The moon is full, the candles in my bedroom are flickering, and the neighborhood feels like it’s burning to the ground. The sirens scream up and down the street, the homeless behind the dumpster are cursing at each other, and the drug dealers in next door’s complex are firing warning shots into the air. My bartending friends say the place is overcome by angry, aggressive creeps. And my colleagues at the psychiatric ward say the patients are howling at the moon. It’s like a re-imagining of Carrie, minus everyone’s favorite whipping
boygirl. Yet, it’s a perfect night for the chaos that pours from my speakers. Having never heard of Svattjern before, I emerge myself in their entire discography this evening. I begin with Misanthropic Path of Madness and Towards the Ultimate; unable to pull myself away from the unforgiving black metal assault. Ultimatum Necrophilia continues the cannonade, tossing in dirt-flying incendiaries. Then a cloud covers the moon and the street goes quiet with anticipation for Dødsskrik. A record that sees the band fuck around with their style as 1349 has with theirs. Unfortunately, it’s with mixed success. Will the moon stay full for this years’ Shame Is Just a Word?
Dødsskrik—and Ultimatum Necrophilia (to a lesser extent)—was such a drastic turn from the band’s norm that I hadn’t a clue what to expect from Shame Is Just a Word. Would the band return to the chaoticness of the debut or continue with the disjointed coagulation of influences that is Dødsskrik, I asked myself? Quick. Take a vote. Three… two… one… you’re wrong. Svarttjern has decided to go a different route for this new release. This time it’s black-thrash, with many o’ hint of the punkish, old-school qualities of Darkthrone and Celtic Frost. For me, I would have guessed something in the realm of black ‘n’ roll, considering most of the band—minus vocalist HansFyrste (ex-Ragnarok)—has joined forces with Nattefrost in Carpathian Forest. But, what do I know? Let’s explore.
Two of the eight songs that sound the most like thrashier, tougher renditions of Darkthrone pieces are “Ment til å tjene” and “Ta dets drakt.” This has more to do with the vocals from HansFyrste, as he alternates between his classic rasps and the unhinged qualities of Nocturno Culto. The former is a punky little piece that expels much of that attitude toward the end when it transforms into a killer black-thrash lick. The latter track is a ball-busting black thrasher, right from the get-go. It toys around with a few ideas but stays its course, getting nastier as it goes. The follow-up to “Ta dets drakt,” “Frost Embalmed Abyss,” also has its Darkthrone-ish moments. Combining its melodic qualities with the desperate vocal varieties of Aldrahn and Culto. But this piece is denser than the others, experimenting with moody tremolos and sinister atmospheres while taking you on a ride that puts a bomb of a thrash lick between your legs. It’s one of the roundest pieces on the disc.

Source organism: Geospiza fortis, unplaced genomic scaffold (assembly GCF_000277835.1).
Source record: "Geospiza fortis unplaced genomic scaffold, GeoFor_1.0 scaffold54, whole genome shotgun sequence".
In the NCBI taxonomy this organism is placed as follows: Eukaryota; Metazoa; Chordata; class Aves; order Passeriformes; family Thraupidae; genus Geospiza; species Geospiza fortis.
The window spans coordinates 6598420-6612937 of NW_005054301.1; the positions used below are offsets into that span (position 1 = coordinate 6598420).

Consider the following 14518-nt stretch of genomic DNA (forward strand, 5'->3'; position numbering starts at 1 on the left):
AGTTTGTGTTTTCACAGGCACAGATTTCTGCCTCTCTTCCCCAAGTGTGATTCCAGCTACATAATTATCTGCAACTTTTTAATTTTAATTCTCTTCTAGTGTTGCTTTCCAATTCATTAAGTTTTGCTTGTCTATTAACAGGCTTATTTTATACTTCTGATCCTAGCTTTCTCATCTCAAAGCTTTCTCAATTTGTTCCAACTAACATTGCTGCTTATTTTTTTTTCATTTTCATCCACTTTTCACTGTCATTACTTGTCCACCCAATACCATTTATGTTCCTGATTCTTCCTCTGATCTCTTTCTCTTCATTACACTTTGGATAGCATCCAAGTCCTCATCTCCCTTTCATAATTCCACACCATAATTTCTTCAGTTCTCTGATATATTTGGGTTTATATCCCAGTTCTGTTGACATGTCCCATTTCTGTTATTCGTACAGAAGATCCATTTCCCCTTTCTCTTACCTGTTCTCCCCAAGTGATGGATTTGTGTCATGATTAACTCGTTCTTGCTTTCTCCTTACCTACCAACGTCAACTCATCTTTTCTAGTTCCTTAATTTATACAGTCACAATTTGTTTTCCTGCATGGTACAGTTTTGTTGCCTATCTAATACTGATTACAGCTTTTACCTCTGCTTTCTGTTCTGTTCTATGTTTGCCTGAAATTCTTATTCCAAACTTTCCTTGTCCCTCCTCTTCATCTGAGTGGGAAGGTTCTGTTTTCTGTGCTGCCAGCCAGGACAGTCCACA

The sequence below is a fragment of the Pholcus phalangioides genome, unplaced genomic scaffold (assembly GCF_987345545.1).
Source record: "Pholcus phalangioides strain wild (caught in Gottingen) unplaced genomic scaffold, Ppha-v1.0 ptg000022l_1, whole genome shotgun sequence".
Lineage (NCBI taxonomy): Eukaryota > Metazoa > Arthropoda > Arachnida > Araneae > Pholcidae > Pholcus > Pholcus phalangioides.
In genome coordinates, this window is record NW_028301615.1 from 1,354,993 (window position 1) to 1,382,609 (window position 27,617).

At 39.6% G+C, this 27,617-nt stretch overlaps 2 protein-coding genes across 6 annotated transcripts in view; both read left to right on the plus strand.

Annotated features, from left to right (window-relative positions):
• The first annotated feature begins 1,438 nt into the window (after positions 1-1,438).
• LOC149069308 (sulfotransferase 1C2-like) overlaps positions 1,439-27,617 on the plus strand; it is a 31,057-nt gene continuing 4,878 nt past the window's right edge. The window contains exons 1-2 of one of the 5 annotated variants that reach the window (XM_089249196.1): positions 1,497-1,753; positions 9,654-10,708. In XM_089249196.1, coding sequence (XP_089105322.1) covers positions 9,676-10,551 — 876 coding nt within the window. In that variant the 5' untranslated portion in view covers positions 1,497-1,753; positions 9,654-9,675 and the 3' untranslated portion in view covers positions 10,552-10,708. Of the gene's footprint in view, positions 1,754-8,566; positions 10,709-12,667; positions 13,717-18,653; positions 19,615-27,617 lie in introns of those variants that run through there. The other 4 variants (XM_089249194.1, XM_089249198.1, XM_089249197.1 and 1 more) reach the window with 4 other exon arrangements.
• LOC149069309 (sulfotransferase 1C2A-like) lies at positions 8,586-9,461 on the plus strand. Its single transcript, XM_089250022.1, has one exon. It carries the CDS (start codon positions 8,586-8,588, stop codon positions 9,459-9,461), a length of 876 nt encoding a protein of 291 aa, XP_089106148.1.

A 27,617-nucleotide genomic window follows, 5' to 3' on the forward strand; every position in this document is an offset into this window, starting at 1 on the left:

The title-tracked closer is also rounded but more of a head-cocking piece than “Frost Embalmed Abyss.” After opening with the grooviest riffs on the album, it delves into the dark alleys of death and thrash. While “Ravish Me” is a simple building piece that takes its catchy chorus and ripping riffs and pushes them bigger and harder as the song progresses, the closer shifts up from the groovy lick to a monstrous thrash charge. It’s a killer transition that is only hurt by the weird robot voices at the end. But nothing is weirder than the song that proceeds it. It’s the one and only “Bonded by Blood,” by Exodus. Why is this necessary? No idea. Is it a decent cover? Yeah, sure.
In turns out, of all the releases from Svarttjern, this one is the most fun. It has the mind-twisting diversity of Dødsskrik but with more focus on a theme. That theme being thrash. And that’s made clear with the inclusion of Exodus‘ pride and joy mixed into the tracklist, rather than be a final bonus track. While the energy is there, crushing eight surprisingly-dynamic tracks into a mere thirty-five minutes, it’s nowhere close to Misanthropic Path of Madness and Towards the Ultimate. I know that’s the point, but SIJaW doesn’t work as well as its predecessors. Though this is a surprising disc from the band, it’s still an enjoyable one. If for no other reason than for its thrashing simplicity.